OAKLAND—LeBron James’ candid emotion as the buzzer sounded Sunday night, revealed to the world all it took for his team to win on the road inside Oracle Arena.
The four-time league MVP’s honest celebration projected a sense of triumph and relief all in the same moment after earning a 95-93 win over the Golden State Warriors in Game 2 of the NBA Finals.
So, what exactly did it take for the hometown hero to win the first ever NBA Finals game for his franchise?
“Everything,” said James moments after the games end. “I just tried to give it all to my teammates and they do a great job of giving it back to me.”
“Total team effort; very emotional win right here. With everything we’ve been going through for us to tough it out like this. To be able to come back and even the series is big time.”
James didn’t shoot well, making only 11 of 35, but had 39 points, 16 rebounds and 11 assists in 50 minutes.
Matthew Dellavedova, a starter only because of Kyrie Irving’s injury, had the decisive points, making two free throws with 10.1 seconds left in overtime after getting fouled while grabbing an offensive rebound.
The most impressive stat of the night, however, regarding the former St. Mary’s point guard is what he accomplished defensively for the Cavs. His smothering defense led to one of Steph Curry’s worst shooting nights of the season.
The league MVP made only 5 of 23 shots and was 0-8 with four turnovers going against Dellavedova. He finished the game 2 for 15 behind the arc, setting a new Finals record for most missed three-point shots.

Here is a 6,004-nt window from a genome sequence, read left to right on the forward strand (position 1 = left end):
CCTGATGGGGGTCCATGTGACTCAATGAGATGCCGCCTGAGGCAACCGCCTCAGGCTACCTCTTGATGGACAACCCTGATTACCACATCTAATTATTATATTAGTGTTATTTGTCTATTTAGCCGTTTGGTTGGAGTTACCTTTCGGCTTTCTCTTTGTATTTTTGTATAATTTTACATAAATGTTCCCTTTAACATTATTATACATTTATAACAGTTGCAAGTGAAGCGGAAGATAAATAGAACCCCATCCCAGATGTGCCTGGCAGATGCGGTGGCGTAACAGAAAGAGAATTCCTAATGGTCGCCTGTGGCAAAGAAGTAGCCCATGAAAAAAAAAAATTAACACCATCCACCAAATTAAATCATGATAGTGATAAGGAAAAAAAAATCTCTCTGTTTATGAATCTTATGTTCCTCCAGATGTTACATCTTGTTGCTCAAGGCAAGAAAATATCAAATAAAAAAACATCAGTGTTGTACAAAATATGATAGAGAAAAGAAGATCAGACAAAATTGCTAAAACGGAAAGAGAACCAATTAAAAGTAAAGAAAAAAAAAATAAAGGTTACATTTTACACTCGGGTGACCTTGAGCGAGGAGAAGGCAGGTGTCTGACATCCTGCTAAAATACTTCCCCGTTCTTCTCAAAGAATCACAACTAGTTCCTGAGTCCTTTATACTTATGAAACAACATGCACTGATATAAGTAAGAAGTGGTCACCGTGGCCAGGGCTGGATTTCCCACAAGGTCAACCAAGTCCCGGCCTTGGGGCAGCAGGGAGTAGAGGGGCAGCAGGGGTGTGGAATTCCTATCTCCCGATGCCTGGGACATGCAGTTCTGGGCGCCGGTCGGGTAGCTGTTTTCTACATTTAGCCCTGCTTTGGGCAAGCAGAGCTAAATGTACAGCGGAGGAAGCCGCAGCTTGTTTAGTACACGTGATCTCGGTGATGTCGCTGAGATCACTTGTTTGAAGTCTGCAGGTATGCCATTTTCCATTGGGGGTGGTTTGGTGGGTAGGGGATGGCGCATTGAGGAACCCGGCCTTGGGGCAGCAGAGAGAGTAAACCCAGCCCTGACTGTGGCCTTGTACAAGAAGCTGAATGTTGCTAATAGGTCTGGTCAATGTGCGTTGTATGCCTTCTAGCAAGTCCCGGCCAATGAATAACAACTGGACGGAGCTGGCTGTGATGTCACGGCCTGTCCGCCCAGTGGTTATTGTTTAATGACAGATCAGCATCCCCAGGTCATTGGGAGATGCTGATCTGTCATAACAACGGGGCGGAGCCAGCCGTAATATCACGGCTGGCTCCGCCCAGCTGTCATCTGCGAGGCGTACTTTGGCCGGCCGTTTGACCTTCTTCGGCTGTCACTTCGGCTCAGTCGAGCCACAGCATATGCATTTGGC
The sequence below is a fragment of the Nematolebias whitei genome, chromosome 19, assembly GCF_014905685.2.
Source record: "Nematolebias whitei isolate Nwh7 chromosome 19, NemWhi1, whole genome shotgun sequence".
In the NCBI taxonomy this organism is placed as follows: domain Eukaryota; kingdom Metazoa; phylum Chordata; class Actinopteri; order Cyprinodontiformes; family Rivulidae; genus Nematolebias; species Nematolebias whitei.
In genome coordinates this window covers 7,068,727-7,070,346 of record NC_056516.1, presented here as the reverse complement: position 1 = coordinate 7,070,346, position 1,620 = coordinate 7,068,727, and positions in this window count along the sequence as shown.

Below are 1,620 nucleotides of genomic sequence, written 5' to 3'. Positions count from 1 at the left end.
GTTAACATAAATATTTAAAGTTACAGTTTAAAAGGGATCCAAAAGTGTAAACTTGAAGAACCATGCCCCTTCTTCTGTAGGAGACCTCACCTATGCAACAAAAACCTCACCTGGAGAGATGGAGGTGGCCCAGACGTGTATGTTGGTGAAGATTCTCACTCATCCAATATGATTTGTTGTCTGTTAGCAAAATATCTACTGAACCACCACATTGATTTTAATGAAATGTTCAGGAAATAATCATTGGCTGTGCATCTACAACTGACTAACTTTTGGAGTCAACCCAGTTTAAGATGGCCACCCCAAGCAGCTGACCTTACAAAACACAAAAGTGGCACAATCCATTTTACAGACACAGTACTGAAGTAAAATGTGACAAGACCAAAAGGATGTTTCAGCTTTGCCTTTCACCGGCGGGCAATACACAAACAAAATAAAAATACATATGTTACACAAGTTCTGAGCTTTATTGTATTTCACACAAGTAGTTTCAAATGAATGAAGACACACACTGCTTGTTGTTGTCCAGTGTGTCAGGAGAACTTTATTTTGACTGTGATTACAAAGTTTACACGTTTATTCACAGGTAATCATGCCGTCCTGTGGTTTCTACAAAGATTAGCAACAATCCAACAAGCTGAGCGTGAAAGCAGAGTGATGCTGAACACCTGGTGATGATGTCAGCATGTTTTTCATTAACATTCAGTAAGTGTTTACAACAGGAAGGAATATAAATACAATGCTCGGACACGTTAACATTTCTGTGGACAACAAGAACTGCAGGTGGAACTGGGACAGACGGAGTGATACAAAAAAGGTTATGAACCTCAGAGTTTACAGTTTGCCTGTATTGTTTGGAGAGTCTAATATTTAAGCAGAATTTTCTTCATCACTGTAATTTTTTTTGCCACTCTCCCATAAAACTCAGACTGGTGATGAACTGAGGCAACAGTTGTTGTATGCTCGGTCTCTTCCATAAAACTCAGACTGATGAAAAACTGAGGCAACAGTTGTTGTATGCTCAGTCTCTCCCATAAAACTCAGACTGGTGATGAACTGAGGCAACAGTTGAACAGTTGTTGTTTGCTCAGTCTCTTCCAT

Even fellow splash brother, Clay Thompson, had to create the majority of his team-high 34 points on his own, draining step-back and fade-away midrange jumpers most of the night.
“We’ve got a good game plan in place for how we want to defend,” Cavs coach David Blatt said. “And our guys are really, really, really locked in and defending and making an effort and making multiple efforts on every single play. … And that is the only way to play against the Warriors, because they’re so potent offensively and they can put up points so quickly and in a multitude of ways that you have no choice but to be aware or get beat.”
The Warriors, known for their high scoring outputs thanks to a free-flowing offense designed by head coach Steve Kerr, have yet to score over 100 points on their home floor in two tries so far during this series.
In fact, the Western Conference champions lost at home for only the fourth time all season (47-4) and for only the second time to an Eastern Conference team (15-2).
They were outrebounded 55-45, limited to 22.9 percent shooting from three-point range and had more turnovers (19) than assists (16).
“We haven’t played well offensively in two games. We’ve made some plays when it counted and when it mattered to keep ourselves in it or, like we did in Game 1, win the game,” said Curry. “They’ve done something that maybe has taken us out of our rhythm, and we have to figure out what that is specifically.
“But I think we’re still confident. We still believe that we’re going to win the series.”